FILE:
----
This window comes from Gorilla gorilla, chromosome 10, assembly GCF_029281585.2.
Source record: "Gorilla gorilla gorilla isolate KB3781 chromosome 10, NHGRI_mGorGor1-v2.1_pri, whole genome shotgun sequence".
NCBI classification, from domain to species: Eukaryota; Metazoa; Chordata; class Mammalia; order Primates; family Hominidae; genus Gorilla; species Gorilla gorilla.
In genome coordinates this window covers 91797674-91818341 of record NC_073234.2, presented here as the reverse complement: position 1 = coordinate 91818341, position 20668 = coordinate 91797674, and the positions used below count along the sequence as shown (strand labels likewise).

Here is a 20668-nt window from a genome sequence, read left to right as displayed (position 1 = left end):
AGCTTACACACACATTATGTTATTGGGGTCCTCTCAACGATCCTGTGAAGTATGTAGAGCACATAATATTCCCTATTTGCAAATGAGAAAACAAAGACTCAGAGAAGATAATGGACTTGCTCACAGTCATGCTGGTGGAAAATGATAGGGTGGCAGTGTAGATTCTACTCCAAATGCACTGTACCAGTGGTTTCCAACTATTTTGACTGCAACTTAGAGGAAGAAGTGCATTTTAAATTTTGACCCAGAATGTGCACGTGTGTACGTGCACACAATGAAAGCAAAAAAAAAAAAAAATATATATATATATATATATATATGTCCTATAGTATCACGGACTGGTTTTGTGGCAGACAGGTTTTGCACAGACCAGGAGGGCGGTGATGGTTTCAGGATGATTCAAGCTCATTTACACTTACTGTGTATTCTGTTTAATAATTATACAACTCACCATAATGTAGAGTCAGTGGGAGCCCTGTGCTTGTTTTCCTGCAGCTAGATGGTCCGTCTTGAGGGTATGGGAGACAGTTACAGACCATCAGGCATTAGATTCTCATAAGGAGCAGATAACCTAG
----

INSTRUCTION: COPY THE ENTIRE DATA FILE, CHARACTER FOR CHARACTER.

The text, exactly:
This window comes from Gorilla gorilla, chromosome 10, assembly GCF_029281585.2.
Source record: "Gorilla gorilla gorilla isolate KB3781 chromosome 10, NHGRI_mGorGor1-v2.1_pri, whole genome shotgun sequence".
NCBI classification, from domain to species: Eukaryota; Metazoa; Chordata; class Mammalia; order Primates; family Hominidae; genus Gorilla; species Gorilla gorilla.
In genome coordinates this window covers 91797674-91818341 of record NC_073234.2, presented here as the reverse complement: position 1 = coordinate 91818341, position 20668 = coordinate 91797674, and the positions used below count along the sequence as shown (strand labels likewise).

Here is a 20668-nt window from a genome sequence, read left to right as displayed (position 1 = left end):
AGCTTACACACACATTATGTTATTGGGGTCCTCTCAACGATCCTGTGAAGTATGTAGAGCACATAATATTCCCTATTTGCAAATGAGAAAACAAAGACTCAGAGAAGATAATGGACTTGCTCACAGTCATGCTGGTGGAAAATGATAGGGTGGCAGTGTAGATTCTACTCCAAATGCACTGTACCAGTGGTTTCCAACTATTTTGACTGCAACTTAGAGGAAGAAGTGCATTTTAAATTTTGACCCAGAATGTGCACGTGTGTACGTGCACACAATGAAAGCAAAAAAAAAAAAAAATATATATATATATATATATATATGTCCTATAGTATCACGGACTGGTTTTGTGGCAGACAGGTTTTGCACAGACCAGGAGGGCGGTGATGGTTTCAGGATGATTCAAGCTCATTTACACTTACTGTGTATTCTGTTTAATAATTATACAACTCACCATAATGTAGAGTCAGTGGGAGCCCTGTGCTTGTTTTCCTGCAGCTAGATGGTCCGTCTTGAGGGTATGGGAGACAGTTACAGACCATCAGGCATTAGATTCTCATAAGGAGCAGATAACCTAG